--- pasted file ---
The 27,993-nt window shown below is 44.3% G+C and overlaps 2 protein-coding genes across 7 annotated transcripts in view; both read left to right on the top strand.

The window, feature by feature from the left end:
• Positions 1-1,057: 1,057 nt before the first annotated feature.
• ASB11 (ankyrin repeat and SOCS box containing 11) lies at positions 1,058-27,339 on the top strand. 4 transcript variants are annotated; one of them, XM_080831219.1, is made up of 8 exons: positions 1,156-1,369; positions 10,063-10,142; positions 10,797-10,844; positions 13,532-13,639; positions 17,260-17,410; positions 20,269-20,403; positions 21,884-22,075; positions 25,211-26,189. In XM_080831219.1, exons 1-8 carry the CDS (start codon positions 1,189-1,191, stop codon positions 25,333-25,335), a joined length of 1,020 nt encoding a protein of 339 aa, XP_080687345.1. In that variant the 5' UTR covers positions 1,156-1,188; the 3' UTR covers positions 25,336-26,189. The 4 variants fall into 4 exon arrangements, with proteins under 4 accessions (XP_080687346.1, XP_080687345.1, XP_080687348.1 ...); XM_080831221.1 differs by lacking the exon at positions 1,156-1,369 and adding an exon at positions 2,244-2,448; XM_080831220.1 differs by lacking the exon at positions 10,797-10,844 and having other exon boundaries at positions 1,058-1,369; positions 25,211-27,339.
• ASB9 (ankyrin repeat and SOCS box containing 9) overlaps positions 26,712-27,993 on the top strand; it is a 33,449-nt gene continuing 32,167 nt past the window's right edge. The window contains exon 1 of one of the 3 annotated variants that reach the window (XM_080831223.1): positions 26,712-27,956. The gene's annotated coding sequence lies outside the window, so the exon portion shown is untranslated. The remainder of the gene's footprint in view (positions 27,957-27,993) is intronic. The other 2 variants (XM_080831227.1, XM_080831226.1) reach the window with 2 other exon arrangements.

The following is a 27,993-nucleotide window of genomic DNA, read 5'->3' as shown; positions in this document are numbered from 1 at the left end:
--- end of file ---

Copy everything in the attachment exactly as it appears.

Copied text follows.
The 27,993-nt window shown below is 44.3% G+C and overlaps 2 protein-coding genes across 7 annotated transcripts in view; both read left to right on the top strand.

The window, feature by feature from the left end:
• Positions 1-1,057: 1,057 nt before the first annotated feature.
• ASB11 (ankyrin repeat and SOCS box containing 11) lies at positions 1,058-27,339 on the top strand. 4 transcript variants are annotated; one of them, XM_080831219.1, is made up of 8 exons: positions 1,156-1,369; positions 10,063-10,142; positions 10,797-10,844; positions 13,532-13,639; positions 17,260-17,410; positions 20,269-20,403; positions 21,884-22,075; positions 25,211-26,189. In XM_080831219.1, exons 1-8 carry the CDS (start codon positions 1,189-1,191, stop codon positions 25,333-25,335), a joined length of 1,020 nt encoding a protein of 339 aa, XP_080687345.1. In that variant the 5' UTR covers positions 1,156-1,188; the 3' UTR covers positions 25,336-26,189. The 4 variants fall into 4 exon arrangements, with proteins under 4 accessions (XP_080687346.1, XP_080687345.1, XP_080687348.1 ...); XM_080831221.1 differs by lacking the exon at positions 1,156-1,369 and adding an exon at positions 2,244-2,448; XM_080831220.1 differs by lacking the exon at positions 10,797-10,844 and having other exon boundaries at positions 1,058-1,369; positions 25,211-27,339.
• ASB9 (ankyrin repeat and SOCS box containing 9) overlaps positions 26,712-27,993 on the top strand; it is a 33,449-nt gene continuing 32,167 nt past the window's right edge. The window contains exon 1 of one of the 3 annotated variants that reach the window (XM_080831223.1): positions 26,712-27,956. The gene's annotated coding sequence lies outside the window, so the exon portion shown is untranslated. The remainder of the gene's footprint in view (positions 27,957-27,993) is intronic. The other 2 variants (XM_080831227.1, XM_080831226.1) reach the window with 2 other exon arrangements.

The following is a 27,993-nucleotide window of genomic DNA, read 5'->3' as shown; positions in this document are numbered from 1 at the left end: